September

LUNCH AND LEARN – From Extrinsic to Intrinsic Motivation (Tuesday, September 18, Noon-1:00 pm)

Michigan Tech students are busier than ever before, and instructors often feel compelled to grade homework or other items to make sure students do them. But some worry that this kind of extrinsic motivation can promote “routine expertise” and actually reduce self-motivation and interest. Please join us for this luncheon workshop as we explore ways to carefully use extrinsic motivators to develop “adaptive expertise” and a sense of connection to build students’ intrinsic motivation. Lunch will be available to those who register by Friday, September 14, 2018.   Click here to register.

CTL INSTRUCTIONAL AWARD PRESENTATION SERIES – John Irwin:  “Assessment, and Testing, and Grading… Oh My!” (Thursday, September 20, 2018, 3:30-4:30 pm)

In the first presentation of our new fall award series, Dr. John Irwin, Program Chair in Mechanical Engineering Technology, will share his experience improving student learning through evaluation and assessment methods used in the classroom, leading accreditation efforts within his discipline, and as a leader in advancing University Assessment. Following his presentation, he’ll be recognized with the 2018 CTL Instructional Award for Curriculum Development and Assessment. Don’t miss this opportunity to learn from and recognize his success! Coffee and light refreshments will be provided to those who register by Monday, September 17, 2018.  Click here to register.

STEM Education Research Workshop by Dr. Karl Smith  (Thursday, September 27, 2018, 10:00 am – Noon)

Karl Smith, one of the people who helped start the Engineering Education PhD program at Purdue University, will be on site to be inducted into the new Academy for Engineering Education Leadership. He has graciously agreed to offer a workshop for those at Michigan Tech interested in educational research in STEM fields. The session is designed both for those who have some experience and those just looking to get started. He brings over 30 years’ experience working with faculty to redesign courses to improve student learning, with a focus on cooperative learning, problem formulation, modeling, and knowledge engineering. Don’t miss this opportunity to learn from his vast expertise! Coffee and light refreshments will be provided to those who register by Monday, September 24, 2018 Click here to register.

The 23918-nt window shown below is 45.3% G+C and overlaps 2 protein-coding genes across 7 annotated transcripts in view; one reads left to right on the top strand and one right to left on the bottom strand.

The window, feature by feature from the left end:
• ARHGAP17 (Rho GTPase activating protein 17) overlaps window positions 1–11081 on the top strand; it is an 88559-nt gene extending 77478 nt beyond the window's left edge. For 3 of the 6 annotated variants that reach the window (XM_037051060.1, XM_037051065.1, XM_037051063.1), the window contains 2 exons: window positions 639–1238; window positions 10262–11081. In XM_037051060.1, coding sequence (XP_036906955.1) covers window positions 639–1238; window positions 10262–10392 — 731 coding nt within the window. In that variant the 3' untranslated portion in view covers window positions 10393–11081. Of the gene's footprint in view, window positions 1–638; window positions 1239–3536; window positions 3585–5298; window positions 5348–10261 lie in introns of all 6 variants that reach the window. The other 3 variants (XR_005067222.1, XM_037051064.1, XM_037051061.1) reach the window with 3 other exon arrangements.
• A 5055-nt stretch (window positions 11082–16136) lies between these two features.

April

LUNCH AND LEARN – Large Classes, New Models  (Tuesday, April 17, 2018, Noon-1:00 pm)

As students expect increasingly interactive classrooms, the traditional large lecture is being challenged by several new large-class models, some of which have already been implemented at Tech. In this flipped faculty-development workshop, participants will be asked to watch video summaries of three such innovations, then choose one or more for further discussion with the facilitators and instructors involved. The session will also include a very brief introduction to some of the technologies available for those considering new models. Lunch will be available for those who register by Friday, April 13, 2018.   Click here to register.



March

COFFEE CHAT – Classroom Technology  (Thursday, March 1, 2018, 3:30-4:30 pm)

Results on Michigan Tech’s annual IT satisfaction survey have climbed in recent years in almost all areas.  One notable exception is instructors’ persistently “meh” ratings with regard to classroom technology.  In this Coffee Chat, we would like to develop an understanding of the reasons for those ratings, and the expectations of instructors.  Members of IT and a new task force being formed by the Provost charged to better connect instructors with teaching spaces that work for them will be in attendance.  Come and share your thoughts about how classrooms should evolve! Coffee and light refreshments will be available to those who register by Monday, February 26thClick here to register.

LUNCH AND LEARN – “Yes, And…” Thinking: Can Improv Inform the Learner-Centered Classroom?  (Tuesday, March 27, 2018, Noon-1:00 pm)